Everybody's freaking out a little bit. Now it's becoming the end of the year, and it's getting close to Christmas time. These things were supposed to be forgiven by now, and then they hear all kinds of things on the radio and on TV that it might not be forgiven, and they're just becoming normal, small-business people with the worries that we have being in the small-business world.

You talk about a couple pieces of legislation that are out there related to the Paycheck Protection Program. First up, we can talk about the Paycheck Protection Small Business Forgiveness Act by Sen. Kevin Cramer of North Dakota. What does that plan entail?

[Sandler] He's an interesting cat. He is a small-business-minded person. What he said was anybody that borrowed less than $150,000, then we don't need to do a 21-page application for forgiveness. I looked at the original application for forgiveness, and it was harder than the CPA Exam. There's no way that the normal small-business guy, the air conditioner guy, can do it. The lawn guy can't do it. The hair salon lady, she can't fill out a 21-page application for forgiveness.

What Cramer wanted to do is simplify the process. It's basically a five-question questionnaire, an attestation that you're within the guidelines of the program, and if you have borrowed less than $150, 000, which is the majority of people, then we're going to forgive the $150,000 bucks.

What it does, in that point too, it also holds harmless the banks that lent the money. So then, the banks don't care really about going after somebody, because if you attested, you said you did everything right, then the banks aren't going to be on the hook either, God forbid somebody didn't do something right. It helps everybody streamline the process, and, if it works, then everybody can go off to their Christmas dinners and not worry about having to pay this PPP stuff back. It's basically, you can get this for $150,000 bucks or under.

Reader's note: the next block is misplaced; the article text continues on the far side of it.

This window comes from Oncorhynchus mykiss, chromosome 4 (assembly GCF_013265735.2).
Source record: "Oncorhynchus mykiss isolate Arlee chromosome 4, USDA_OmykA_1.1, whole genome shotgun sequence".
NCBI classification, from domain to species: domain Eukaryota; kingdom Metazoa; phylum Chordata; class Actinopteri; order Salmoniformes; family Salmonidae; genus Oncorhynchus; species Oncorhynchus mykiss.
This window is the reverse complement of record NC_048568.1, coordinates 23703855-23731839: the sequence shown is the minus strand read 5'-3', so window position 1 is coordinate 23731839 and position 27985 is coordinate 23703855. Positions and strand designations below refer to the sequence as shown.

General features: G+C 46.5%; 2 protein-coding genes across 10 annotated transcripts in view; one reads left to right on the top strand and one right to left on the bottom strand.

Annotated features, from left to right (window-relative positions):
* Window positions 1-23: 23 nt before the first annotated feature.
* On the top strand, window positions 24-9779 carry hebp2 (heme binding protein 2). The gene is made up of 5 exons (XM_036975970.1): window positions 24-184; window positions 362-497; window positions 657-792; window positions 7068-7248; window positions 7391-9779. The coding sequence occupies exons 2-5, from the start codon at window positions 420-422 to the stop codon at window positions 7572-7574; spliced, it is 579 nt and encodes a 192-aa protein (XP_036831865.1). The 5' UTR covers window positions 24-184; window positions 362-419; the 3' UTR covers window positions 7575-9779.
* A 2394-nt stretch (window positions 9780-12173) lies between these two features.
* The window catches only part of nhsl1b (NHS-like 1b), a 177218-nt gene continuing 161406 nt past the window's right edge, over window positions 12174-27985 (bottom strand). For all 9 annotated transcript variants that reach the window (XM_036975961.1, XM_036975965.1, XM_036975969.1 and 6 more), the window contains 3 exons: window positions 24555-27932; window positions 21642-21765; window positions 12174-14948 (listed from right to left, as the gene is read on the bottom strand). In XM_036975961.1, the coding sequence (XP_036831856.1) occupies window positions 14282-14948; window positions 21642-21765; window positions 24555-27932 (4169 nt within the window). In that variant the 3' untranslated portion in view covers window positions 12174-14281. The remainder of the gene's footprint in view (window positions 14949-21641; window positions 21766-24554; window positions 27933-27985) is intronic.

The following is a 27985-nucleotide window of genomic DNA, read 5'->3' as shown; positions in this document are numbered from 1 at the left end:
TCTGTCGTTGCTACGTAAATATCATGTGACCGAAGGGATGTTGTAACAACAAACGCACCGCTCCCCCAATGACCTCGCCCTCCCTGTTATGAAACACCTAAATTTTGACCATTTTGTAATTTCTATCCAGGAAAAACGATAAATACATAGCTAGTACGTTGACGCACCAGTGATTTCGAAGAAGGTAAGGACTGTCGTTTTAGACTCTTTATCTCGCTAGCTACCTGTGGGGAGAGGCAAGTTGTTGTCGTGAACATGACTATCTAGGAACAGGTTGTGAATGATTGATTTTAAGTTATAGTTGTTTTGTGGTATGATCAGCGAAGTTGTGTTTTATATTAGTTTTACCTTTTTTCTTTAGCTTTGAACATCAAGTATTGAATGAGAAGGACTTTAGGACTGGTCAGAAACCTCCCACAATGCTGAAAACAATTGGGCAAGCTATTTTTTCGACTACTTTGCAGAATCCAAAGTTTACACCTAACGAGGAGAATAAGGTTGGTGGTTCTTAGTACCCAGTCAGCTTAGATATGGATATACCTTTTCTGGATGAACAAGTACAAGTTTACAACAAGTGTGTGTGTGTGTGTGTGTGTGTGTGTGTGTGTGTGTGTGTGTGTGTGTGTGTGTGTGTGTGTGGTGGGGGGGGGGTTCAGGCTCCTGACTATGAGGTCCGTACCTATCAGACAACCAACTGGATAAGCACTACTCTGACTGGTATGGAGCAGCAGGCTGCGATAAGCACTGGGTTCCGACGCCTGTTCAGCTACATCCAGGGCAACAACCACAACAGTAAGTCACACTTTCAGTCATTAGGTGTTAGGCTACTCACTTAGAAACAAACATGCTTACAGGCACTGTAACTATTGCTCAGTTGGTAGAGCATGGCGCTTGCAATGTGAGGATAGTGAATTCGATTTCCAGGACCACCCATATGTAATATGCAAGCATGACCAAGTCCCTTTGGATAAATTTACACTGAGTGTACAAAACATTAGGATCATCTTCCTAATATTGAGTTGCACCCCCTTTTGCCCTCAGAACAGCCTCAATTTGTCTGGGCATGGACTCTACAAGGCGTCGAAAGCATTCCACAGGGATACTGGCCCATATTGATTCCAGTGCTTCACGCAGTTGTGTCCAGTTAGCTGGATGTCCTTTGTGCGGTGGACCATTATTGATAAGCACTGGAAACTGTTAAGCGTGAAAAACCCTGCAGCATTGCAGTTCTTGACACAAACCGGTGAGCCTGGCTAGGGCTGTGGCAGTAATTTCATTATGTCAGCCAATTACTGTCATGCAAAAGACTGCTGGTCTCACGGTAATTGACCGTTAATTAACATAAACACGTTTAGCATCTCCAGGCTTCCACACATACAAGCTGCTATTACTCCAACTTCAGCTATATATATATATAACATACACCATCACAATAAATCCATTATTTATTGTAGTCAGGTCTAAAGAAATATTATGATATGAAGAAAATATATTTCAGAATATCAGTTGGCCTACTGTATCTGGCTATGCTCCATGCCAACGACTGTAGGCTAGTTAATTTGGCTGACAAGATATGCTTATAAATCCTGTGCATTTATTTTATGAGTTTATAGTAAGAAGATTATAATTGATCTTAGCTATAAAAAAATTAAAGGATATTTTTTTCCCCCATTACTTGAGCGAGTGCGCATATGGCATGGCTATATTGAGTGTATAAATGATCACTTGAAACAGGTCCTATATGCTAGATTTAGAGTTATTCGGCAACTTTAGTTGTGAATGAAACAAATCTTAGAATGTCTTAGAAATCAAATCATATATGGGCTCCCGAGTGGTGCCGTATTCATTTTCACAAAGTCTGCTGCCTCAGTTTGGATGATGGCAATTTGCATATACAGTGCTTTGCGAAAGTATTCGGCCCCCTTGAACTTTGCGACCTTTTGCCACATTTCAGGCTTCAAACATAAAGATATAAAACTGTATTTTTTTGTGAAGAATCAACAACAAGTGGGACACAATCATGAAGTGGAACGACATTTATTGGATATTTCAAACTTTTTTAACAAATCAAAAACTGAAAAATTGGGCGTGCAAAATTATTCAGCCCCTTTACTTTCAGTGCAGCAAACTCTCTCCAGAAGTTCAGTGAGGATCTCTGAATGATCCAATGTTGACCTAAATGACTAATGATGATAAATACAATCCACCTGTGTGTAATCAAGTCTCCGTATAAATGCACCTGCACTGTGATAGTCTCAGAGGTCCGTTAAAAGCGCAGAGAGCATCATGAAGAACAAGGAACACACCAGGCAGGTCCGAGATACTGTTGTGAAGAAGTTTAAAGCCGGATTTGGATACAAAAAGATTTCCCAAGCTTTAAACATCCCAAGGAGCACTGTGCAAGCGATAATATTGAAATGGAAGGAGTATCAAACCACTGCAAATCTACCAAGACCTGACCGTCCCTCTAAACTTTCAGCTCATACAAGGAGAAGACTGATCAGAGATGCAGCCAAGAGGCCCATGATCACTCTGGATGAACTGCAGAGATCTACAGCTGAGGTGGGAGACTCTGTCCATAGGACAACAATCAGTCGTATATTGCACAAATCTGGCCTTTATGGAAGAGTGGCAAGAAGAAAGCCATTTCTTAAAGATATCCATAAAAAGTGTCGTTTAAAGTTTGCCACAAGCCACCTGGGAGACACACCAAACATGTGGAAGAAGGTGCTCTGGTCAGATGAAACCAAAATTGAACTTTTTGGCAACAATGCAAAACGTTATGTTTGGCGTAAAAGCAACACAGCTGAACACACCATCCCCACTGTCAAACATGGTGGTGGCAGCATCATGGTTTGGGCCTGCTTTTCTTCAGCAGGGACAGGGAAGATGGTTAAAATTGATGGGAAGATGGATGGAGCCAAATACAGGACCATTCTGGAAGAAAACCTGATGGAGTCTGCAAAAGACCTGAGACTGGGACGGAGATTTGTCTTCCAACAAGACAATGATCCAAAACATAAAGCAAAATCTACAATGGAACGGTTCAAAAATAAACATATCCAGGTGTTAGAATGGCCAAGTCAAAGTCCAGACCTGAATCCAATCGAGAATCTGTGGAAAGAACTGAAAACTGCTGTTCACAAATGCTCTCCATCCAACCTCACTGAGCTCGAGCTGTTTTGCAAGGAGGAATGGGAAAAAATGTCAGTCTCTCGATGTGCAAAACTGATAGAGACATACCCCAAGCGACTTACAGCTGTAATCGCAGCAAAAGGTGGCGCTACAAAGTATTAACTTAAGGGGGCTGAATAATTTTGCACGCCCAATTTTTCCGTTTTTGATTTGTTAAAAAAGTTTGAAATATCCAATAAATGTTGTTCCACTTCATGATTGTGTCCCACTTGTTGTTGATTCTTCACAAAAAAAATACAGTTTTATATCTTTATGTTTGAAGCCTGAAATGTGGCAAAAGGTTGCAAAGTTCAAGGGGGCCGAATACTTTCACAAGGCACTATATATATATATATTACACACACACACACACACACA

Then there's the continued Small Business Recovery and Paycheck Protection Program Act by Sen. Marco Rubio of Florida and Sen. Susan Collins of Maine. What are the details on that one?

[Sandler] This is where Rubio and Collins, what they've done is they said that now that we've lent these people all this money, now they need more money.

They don't have enough, because they got enough to pull them through where they're at, but a lot of people need another shot of cash. What they did is they said, “Listen, we're not going to give it to everybody like the first time. You're going to have to basically attest that your sales are down a minimum of 35% from the same period last year.” And, if that's the case, then I think they have a bunch of billions, $250 billion or something that, to lend to small businesses as a second shot in the arm as long as your business is suffering.